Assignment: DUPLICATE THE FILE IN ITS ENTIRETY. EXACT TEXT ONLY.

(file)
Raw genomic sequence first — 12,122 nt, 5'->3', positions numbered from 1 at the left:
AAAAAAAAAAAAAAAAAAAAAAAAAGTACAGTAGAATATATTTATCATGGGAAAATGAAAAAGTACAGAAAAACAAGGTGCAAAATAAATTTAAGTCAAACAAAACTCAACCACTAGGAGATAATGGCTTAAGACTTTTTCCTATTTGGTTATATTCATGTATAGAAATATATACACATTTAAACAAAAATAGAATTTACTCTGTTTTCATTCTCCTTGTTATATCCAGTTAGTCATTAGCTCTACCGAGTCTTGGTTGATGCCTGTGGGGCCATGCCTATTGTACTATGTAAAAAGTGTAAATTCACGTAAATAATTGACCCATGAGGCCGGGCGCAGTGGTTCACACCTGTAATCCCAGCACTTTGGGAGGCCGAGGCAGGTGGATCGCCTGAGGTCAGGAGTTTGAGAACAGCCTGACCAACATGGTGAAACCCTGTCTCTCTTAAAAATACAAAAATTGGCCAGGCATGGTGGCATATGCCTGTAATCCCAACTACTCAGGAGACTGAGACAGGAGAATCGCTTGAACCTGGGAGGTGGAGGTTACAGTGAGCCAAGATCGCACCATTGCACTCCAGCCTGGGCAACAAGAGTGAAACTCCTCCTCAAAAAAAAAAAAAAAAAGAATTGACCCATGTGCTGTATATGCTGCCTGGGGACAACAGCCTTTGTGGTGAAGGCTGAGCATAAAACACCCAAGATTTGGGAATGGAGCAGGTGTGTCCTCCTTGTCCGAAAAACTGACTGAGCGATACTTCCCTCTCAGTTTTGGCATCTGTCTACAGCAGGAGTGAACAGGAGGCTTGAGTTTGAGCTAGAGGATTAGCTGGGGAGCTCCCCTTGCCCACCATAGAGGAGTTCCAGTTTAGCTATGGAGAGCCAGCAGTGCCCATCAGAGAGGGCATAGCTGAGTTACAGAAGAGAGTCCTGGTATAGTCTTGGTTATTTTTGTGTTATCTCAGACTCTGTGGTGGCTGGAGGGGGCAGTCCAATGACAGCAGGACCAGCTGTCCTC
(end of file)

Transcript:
Raw genomic sequence first — 12,122 nt, 5'->3', positions numbered from 1 at the left:
AAAAAAAAAAAAAAAAAAAAAAAAAGTACAGTAGAATATATTTATCATGGGAAAATGAAAAAGTACAGAAAAACAAGGTGCAAAATAAATTTAAGTCAAACAAAACTCAACCACTAGGAGATAATGGCTTAAGACTTTTTCCTATTTGGTTATATTCATGTATAGAAATATATACACATTTAAACAAAAATAGAATTTACTCTGTTTTCATTCTCCTTGTTATATCCAGTTAGTCATTAGCTCTACCGAGTCTTGGTTGATGCCTGTGGGGCCATGCCTATTGTACTATGTAAAAAGTGTAAATTCACGTAAATAATTGACCCATGAGGCCGGGCGCAGTGGTTCACACCTGTAATCCCAGCACTTTGGGAGGCCGAGGCAGGTGGATCGCCTGAGGTCAGGAGTTTGAGAACAGCCTGACCAACATGGTGAAACCCTGTCTCTCTTAAAAATACAAAAATTGGCCAGGCATGGTGGCATATGCCTGTAATCCCAACTACTCAGGAGACTGAGACAGGAGAATCGCTTGAACCTGGGAGGTGGAGGTTACAGTGAGCCAAGATCGCACCATTGCACTCCAGCCTGGGCAACAAGAGTGAAACTCCTCCTCAAAAAAAAAAAAAAAAAGAATTGACCCATGTGCTGTATATGCTGCCTGGGGACAACAGCCTTTGTGGTGAAGGCTGAGCATAAAACACCCAAGATTTGGGAATGGAGCAGGTGTGTCCTCCTTGTCCGAAAAACTGACTGAGCGATACTTCCCTCTCAGTTTTGGCATCTGTCTACAGCAGGAGTGAACAGGAGGCTTGAGTTTGAGCTAGAGGATTAGCTGGGGAGCTCCCCTTGCCCACCATAGAGGAGTTCCAGTTTAGCTATGGAGAGCCAGCAGTGCCCATCAGAGAGGGCATAGCTGAGTTACAGAAGAGAGTCCTGGTATAGTCTTGGTTATTTTTGTGTTATCTCAGACTCTGTGGTGGCTGGAGGGGGCAGTCCAATGACAGCAGGACCAGCTGTCCTC